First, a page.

What is the mood in The Lottery?
In ‘The Lottery,’ the mood begins as light and cheerful, but shifts to tense and ominous.
What is the mood as the story begins in The Lottery?
As the lottery gets underway, the mood of the story also becomes anxious and unsettling. When Tessie Hutchinson’s name is called, the mood shifts to dreadful and violent as the community members prepare to stone her to death.
What is the narrator’s tone in the story The Lottery?
In The Lottery, the narrator’s tone is neutral and removed, which, although odd considering the violent content of the story, is a logical choice for…
What is the tone at the end of The Lottery?
Deadpan, Detached, Calm.
What does lottery symbolize?
The lottery represents any action, behavior, or idea that is passed down from one generation to the next that’s accepted and followed unquestioningly, no matter how illogical, bizarre, or cruel. … Nevertheless, the lottery continues, simply because there has always been a lottery.
What is the general mood of the villagers in the lottery?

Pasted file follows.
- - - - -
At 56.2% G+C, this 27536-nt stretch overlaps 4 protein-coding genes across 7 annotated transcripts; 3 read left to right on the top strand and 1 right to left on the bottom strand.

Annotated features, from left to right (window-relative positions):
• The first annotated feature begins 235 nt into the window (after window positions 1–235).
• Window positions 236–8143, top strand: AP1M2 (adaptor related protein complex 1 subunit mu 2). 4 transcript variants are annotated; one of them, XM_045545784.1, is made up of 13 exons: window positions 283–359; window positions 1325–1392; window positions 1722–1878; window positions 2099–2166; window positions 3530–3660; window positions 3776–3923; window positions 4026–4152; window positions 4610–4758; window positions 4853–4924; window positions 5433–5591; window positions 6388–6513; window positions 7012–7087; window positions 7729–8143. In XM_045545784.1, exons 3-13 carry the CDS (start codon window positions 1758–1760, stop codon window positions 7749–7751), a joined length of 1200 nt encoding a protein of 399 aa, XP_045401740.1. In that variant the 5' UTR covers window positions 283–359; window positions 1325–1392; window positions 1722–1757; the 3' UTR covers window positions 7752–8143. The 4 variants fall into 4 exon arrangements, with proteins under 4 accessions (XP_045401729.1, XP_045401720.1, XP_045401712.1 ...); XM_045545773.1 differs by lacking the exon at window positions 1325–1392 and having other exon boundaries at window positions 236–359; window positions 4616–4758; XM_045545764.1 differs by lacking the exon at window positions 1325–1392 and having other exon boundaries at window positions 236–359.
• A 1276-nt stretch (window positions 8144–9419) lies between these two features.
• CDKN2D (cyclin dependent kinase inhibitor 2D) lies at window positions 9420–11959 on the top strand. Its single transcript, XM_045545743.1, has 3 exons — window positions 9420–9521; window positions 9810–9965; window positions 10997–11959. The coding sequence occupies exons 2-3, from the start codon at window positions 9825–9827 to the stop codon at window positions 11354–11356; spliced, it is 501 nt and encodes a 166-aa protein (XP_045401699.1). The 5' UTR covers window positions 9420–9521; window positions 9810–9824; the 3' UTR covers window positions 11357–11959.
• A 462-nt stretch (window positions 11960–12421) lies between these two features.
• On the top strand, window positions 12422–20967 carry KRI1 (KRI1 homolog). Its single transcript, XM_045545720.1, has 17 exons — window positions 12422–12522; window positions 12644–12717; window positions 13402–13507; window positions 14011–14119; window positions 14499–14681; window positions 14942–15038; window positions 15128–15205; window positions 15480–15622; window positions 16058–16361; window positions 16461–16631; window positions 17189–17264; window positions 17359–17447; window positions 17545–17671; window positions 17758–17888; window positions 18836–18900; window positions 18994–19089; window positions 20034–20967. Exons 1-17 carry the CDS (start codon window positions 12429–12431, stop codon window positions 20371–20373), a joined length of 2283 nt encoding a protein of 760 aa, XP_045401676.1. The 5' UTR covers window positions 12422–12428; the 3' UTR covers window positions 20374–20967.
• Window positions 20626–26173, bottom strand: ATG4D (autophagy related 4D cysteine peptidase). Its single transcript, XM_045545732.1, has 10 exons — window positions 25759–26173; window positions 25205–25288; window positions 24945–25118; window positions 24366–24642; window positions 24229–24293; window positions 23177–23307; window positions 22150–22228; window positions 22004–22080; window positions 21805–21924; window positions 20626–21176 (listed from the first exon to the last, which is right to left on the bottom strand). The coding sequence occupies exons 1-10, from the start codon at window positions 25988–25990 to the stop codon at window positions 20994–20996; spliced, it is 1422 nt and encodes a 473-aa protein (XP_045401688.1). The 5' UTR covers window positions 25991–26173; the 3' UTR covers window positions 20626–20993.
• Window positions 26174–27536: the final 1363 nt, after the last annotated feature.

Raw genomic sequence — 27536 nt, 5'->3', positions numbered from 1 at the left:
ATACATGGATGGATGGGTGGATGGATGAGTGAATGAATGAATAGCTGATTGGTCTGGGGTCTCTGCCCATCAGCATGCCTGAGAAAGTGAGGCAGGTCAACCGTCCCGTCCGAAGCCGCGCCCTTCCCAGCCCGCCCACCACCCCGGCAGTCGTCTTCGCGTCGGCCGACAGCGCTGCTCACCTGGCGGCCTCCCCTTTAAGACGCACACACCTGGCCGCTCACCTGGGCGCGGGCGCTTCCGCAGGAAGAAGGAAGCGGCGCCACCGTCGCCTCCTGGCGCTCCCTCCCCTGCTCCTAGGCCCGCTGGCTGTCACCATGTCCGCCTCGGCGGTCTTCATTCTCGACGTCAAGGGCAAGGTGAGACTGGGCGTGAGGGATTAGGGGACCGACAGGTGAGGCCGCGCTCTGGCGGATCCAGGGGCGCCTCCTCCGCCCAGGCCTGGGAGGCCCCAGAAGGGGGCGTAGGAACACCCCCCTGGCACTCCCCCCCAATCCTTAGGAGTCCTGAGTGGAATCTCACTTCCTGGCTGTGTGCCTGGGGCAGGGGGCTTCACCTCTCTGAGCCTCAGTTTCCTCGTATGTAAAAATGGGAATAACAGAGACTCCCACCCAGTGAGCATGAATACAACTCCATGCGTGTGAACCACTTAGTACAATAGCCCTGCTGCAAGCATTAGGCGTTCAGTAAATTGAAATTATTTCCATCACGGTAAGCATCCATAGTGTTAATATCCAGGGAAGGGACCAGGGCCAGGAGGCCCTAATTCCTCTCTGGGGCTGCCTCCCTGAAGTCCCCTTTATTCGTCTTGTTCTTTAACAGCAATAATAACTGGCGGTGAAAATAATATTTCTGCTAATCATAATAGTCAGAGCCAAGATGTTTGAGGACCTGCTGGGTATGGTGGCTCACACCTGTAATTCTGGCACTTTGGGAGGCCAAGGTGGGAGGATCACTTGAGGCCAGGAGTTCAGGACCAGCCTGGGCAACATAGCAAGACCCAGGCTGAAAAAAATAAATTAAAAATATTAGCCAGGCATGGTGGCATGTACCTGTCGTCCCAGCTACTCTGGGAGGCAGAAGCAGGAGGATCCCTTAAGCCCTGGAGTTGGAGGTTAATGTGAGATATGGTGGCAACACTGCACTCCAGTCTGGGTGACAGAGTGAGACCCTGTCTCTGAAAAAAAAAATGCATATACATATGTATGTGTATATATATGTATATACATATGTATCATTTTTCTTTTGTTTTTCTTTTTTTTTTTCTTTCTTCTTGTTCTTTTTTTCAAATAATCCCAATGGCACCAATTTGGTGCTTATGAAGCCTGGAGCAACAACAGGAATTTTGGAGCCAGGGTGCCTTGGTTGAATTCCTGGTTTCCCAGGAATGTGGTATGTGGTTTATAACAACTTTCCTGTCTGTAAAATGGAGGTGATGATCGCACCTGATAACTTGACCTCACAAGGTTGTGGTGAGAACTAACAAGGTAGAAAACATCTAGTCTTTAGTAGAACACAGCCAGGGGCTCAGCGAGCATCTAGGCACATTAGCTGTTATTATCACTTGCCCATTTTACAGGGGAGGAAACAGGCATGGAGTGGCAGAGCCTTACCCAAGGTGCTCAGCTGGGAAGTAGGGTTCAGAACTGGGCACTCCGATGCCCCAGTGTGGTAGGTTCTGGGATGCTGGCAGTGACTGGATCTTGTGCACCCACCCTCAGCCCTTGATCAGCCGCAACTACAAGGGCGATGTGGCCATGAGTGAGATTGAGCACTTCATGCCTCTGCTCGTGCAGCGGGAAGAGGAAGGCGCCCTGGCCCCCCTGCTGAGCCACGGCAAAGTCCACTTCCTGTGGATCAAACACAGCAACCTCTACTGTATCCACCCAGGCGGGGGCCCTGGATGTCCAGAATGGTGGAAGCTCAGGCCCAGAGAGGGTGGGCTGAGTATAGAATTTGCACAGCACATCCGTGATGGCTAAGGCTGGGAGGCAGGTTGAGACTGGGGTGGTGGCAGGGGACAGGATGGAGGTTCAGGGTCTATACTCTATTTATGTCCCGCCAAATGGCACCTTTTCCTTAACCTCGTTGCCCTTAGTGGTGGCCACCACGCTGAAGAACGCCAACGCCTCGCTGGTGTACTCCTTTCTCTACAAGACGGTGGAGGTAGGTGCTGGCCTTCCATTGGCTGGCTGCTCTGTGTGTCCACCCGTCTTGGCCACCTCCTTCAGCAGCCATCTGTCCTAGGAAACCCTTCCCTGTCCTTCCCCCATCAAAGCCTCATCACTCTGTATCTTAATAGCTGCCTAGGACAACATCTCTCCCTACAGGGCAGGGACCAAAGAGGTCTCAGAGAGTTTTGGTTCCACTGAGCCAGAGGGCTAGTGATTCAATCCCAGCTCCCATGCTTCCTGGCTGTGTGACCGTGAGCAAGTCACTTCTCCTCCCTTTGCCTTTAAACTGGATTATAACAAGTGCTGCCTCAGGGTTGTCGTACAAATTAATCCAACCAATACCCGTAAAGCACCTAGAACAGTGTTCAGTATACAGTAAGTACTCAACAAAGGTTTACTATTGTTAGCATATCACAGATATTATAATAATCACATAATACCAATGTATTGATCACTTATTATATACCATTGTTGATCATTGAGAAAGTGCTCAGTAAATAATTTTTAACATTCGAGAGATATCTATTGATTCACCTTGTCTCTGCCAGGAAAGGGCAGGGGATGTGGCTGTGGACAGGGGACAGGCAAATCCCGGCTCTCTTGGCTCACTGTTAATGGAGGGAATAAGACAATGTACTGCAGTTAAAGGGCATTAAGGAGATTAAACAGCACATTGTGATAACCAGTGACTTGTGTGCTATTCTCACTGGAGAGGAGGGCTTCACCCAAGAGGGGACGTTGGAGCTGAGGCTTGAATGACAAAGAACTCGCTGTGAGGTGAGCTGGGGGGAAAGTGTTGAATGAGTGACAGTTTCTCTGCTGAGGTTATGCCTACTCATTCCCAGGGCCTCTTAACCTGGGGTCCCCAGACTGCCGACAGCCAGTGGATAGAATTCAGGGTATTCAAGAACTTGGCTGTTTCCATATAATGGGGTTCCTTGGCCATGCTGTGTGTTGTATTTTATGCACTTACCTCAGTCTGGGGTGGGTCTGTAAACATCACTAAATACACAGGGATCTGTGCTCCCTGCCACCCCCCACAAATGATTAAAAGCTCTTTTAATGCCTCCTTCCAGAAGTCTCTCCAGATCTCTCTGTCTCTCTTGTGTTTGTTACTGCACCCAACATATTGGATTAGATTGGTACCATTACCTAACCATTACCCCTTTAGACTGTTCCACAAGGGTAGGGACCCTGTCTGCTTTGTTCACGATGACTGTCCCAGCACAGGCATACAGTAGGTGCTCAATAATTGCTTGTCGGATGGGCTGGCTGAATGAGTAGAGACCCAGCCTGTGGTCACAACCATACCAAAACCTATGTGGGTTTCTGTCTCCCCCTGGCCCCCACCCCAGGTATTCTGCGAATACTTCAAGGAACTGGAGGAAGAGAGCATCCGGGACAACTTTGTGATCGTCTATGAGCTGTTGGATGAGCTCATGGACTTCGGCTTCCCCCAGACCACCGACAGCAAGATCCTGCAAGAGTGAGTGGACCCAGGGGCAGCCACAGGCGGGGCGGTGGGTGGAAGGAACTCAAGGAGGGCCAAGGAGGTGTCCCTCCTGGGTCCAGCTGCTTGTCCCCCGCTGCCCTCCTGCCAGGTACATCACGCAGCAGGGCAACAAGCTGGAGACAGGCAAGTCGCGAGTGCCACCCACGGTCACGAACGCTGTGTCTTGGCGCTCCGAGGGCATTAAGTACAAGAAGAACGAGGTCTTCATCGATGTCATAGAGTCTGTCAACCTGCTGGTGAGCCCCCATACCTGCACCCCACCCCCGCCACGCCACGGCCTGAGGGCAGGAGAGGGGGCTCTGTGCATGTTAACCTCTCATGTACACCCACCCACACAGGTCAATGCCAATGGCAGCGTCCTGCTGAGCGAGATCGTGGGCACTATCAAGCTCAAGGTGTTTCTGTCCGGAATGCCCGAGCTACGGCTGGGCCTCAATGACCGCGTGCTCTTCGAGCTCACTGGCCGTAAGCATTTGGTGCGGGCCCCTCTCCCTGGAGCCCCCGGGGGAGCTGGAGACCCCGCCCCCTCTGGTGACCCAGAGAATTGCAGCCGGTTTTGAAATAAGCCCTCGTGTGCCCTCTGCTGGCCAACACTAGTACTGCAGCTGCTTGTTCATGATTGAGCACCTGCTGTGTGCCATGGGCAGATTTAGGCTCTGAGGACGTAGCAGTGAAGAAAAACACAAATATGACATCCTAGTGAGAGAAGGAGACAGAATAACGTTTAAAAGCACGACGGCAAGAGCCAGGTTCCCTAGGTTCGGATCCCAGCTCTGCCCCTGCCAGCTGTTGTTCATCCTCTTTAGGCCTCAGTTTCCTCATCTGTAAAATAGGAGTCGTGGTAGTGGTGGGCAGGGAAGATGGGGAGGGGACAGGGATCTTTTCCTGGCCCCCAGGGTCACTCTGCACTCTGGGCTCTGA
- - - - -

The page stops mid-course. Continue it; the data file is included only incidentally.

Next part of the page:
The mood of the town is festive and carefree. The children are out of school for the summer, the men are talking about “planting and rain, tractors and taxes,” and the women are enjoying a bit of gossip. It is a good day for all three hundred residents of the town–so far.
What is the tone and mood of the lottery?
The tone of Shirley Jackson’s “The Lottery” may be described as moving from tranquil to apprehensive and disturbing. The narrator’s tone in telling the story is objective and detached.
Why do the villagers continue to hold the lottery?
The lottery’s origins are steeped in the superstitious belief that one innocent villager must be sacrificed each year in order to increase the harvest yield. … Simply put, the villagers continue to participate in the lottery because it is a tradition.
Why can’t Clyde Dunbar not draw for his family?
Clyde Dunbar’s wife drew for him because he couldn’t attend. Clyde Dunbar broke his leg and is not able to attend the village’s annual lottery. This does not get him out of it, though. … “Wife draws for her husband.” Mr.
Do you find the narrator’s tone strange or even shocking The Lottery?
Throughout Shirley Jackson’s “The Lottery,” the narrator’s tone is matter-of-fact, if not reminiscent, which is rather strange and makes the ending of the story even more shocking considering its brutality.